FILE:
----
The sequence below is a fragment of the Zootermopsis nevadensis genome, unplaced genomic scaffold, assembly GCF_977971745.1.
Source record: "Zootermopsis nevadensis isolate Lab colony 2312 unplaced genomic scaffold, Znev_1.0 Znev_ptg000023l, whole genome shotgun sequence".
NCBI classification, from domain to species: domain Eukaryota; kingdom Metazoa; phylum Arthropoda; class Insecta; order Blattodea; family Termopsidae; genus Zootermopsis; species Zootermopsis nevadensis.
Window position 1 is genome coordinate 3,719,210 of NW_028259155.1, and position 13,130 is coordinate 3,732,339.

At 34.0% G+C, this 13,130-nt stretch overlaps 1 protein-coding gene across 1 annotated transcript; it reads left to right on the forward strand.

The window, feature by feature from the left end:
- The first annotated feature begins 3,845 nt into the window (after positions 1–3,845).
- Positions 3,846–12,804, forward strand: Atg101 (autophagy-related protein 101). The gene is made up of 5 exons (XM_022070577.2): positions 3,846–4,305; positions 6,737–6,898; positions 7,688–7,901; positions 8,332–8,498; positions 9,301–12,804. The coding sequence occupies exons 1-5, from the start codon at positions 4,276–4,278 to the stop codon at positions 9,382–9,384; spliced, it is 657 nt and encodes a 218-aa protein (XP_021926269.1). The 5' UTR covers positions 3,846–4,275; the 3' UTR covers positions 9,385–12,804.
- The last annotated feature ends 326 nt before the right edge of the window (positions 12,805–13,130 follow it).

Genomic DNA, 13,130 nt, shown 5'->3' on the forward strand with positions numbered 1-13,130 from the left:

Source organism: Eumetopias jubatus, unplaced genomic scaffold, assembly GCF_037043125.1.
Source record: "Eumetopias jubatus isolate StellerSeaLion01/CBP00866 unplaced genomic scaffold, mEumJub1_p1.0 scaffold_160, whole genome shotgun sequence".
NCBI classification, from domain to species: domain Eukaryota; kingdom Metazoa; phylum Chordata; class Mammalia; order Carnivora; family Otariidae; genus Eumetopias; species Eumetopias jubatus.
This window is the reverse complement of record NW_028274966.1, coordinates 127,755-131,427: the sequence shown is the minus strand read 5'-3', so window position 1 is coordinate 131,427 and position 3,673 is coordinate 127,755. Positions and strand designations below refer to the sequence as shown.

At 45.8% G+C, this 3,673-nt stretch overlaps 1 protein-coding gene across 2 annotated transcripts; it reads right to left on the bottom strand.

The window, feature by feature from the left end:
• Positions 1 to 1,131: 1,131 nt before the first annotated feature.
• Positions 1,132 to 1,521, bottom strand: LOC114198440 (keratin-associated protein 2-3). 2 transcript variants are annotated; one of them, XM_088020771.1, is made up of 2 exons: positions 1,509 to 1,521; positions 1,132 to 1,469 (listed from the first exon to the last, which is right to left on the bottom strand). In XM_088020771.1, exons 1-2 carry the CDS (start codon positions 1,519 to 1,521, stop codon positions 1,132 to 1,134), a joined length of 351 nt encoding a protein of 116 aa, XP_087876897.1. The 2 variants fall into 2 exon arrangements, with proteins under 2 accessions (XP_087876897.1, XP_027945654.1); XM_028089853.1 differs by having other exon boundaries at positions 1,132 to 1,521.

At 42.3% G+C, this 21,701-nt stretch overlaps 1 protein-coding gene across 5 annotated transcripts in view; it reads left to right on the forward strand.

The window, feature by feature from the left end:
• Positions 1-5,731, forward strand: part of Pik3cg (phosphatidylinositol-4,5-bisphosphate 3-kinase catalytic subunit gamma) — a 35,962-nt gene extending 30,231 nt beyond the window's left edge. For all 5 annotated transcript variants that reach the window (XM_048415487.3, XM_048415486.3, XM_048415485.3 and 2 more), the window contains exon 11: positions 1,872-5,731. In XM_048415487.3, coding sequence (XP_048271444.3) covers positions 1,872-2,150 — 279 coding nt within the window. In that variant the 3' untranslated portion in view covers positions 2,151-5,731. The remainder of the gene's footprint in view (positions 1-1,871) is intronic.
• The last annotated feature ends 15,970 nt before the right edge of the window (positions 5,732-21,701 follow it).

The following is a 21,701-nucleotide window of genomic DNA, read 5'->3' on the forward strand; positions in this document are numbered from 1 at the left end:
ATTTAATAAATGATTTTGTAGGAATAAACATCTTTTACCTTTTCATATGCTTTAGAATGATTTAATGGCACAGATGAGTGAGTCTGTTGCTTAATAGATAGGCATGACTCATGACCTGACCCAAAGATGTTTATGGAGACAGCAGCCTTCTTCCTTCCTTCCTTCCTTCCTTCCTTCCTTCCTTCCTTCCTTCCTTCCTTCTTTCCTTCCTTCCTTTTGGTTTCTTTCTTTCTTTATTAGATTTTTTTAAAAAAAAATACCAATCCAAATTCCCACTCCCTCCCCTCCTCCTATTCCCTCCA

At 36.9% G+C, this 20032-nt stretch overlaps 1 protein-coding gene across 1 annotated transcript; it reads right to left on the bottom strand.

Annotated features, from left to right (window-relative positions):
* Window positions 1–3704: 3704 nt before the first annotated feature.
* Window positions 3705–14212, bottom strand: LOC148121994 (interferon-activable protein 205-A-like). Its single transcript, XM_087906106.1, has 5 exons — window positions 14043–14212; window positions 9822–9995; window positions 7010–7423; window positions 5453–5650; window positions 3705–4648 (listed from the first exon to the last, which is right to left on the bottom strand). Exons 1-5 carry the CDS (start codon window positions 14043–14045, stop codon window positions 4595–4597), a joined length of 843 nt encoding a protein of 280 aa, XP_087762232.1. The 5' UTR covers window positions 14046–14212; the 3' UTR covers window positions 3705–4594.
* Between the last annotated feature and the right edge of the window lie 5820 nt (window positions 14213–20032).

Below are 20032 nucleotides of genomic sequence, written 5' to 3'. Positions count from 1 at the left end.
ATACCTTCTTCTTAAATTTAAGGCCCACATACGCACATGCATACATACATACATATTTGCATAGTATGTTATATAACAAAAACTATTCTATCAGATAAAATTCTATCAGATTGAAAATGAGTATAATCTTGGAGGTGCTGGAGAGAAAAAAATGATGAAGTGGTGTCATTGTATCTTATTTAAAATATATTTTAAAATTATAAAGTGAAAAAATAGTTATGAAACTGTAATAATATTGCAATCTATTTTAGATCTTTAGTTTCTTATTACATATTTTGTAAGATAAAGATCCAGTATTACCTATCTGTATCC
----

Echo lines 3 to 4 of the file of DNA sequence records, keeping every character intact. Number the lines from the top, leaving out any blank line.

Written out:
NCBI classification, from domain to species: domain Eukaryota; kingdom Metazoa; phylum Arthropoda; class Insecta; order Blattodea; family Termopsidae; genus Zootermopsis; species Zootermopsis nevadensis.
Window position 1 is genome coordinate 3,719,210 of NW_028259155.1, and position 13,130 is coordinate 3,732,339.